SELECTED CASE LAW
2015 NSPC 43
In 2015 NSPC 43, a smartphone containing a number of sexualized digital images of young females (14-16 years old) was obtained from a 14-year old boy (CNT) who was stopped by police for an unrelated offence. Police interviewed some of the identifiable girls, who claimed that the boy had coaxed them into taking sexualized selfies to send to him. CNT admitted sharing some of the photos with an adult. He was charged and pleaded guilty to possessing child pornography.
The Crown and defence counsel jointly submitted that 18-months probation was the appropriate sentence. The trial judge expressed concern about whether the jointly proposed sentence would constitute a meaningful consequence for CNT. Under the Youth Criminal Justice Act, (YCJA) a custodial sentence was precluded unless CNT’s crime could be considered a “violent offence”. Noting that under the YCJA a “violent offence” included an offence giving rise to “bodily harm”, which the Supreme Court of Canada had previously held to include psychological harm, the trial judge concluded that CNT’s offence was a “violent offence”. In this regard, the trial judge noted:
Sexting is indelible: once an intimate image is transmitted, even if to one recipient only, its digital footprint is embedded in binary cement. Very recent meta-analytical research suggests that those who are enticed or coerced into sexting end up experiencing symptoms of anxiety depression and generalized trauma. This can arise from violence within intimate-partner relationships, or because of peer or cadre pressure.
Thus, the trial judge found that CNT’s actions constituted “psychological time-bombs” with inevitable prospective harm because even if the victim doesn’t experience the harm in the present, the non-consensual distribution may come back to harm them in future. As such, the trial judge concluded that a period of custody was necessary and imposed 6-months deferred custody, followed by a 12-month period of probation, with counseling conditions, restrictions on internet access, forfeiture of CNT’s smartphone and a requirement to provide a DNA sample. This decision, however was appealed to the Nova Scotia Court of Appeal in 2016 NSCA 35.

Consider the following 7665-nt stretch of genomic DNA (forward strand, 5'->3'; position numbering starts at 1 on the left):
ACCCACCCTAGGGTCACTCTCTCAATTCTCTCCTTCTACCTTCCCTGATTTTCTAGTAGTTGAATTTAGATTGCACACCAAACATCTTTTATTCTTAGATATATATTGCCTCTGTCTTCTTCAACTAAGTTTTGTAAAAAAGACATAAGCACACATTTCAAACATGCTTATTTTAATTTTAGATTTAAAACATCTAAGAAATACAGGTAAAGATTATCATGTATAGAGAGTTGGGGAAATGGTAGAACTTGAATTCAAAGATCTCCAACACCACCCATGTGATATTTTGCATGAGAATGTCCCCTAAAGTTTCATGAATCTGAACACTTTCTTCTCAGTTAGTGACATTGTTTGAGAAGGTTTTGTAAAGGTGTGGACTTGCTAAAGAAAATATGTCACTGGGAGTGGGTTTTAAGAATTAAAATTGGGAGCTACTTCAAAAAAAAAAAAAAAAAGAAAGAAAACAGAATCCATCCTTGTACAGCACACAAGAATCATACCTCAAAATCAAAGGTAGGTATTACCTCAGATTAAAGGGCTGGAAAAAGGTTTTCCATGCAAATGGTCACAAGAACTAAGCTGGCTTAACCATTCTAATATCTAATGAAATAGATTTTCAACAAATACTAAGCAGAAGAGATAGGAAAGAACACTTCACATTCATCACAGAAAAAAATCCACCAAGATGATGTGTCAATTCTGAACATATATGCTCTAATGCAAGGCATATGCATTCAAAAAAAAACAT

On the appeal, CNT (now referred to as BMS) claimed that the trial judge erred in law in: (a) presuming the existence of psychological harm of the victims; (b) determining the offence to be a violent one; (c) failing to distinguish the differences in sentencing principles for youth and adults; and (d) imposing an excessive and overly harsh sentence.
The Court determined that the trial judge erred in using a combination of social science articles and victim impact reports, without notice or proper foundation, to decide on the contentious issue of whether serious psychological harm had been occasioned by possession of child pornography in this case. The Court asserted that the judge’s inappropriate use of this research and reliance on general deterrence rather than youth-specific sentencing structures materially affected the sentence of the appellant. Thus, BMS’s appeal was successful and his sentence was reduced to 18-months probation on the same terms and conditions ordered by the trial judge (although he had already served 6-months deferred custody).
Criminal Offence(s): Child Pornography Offences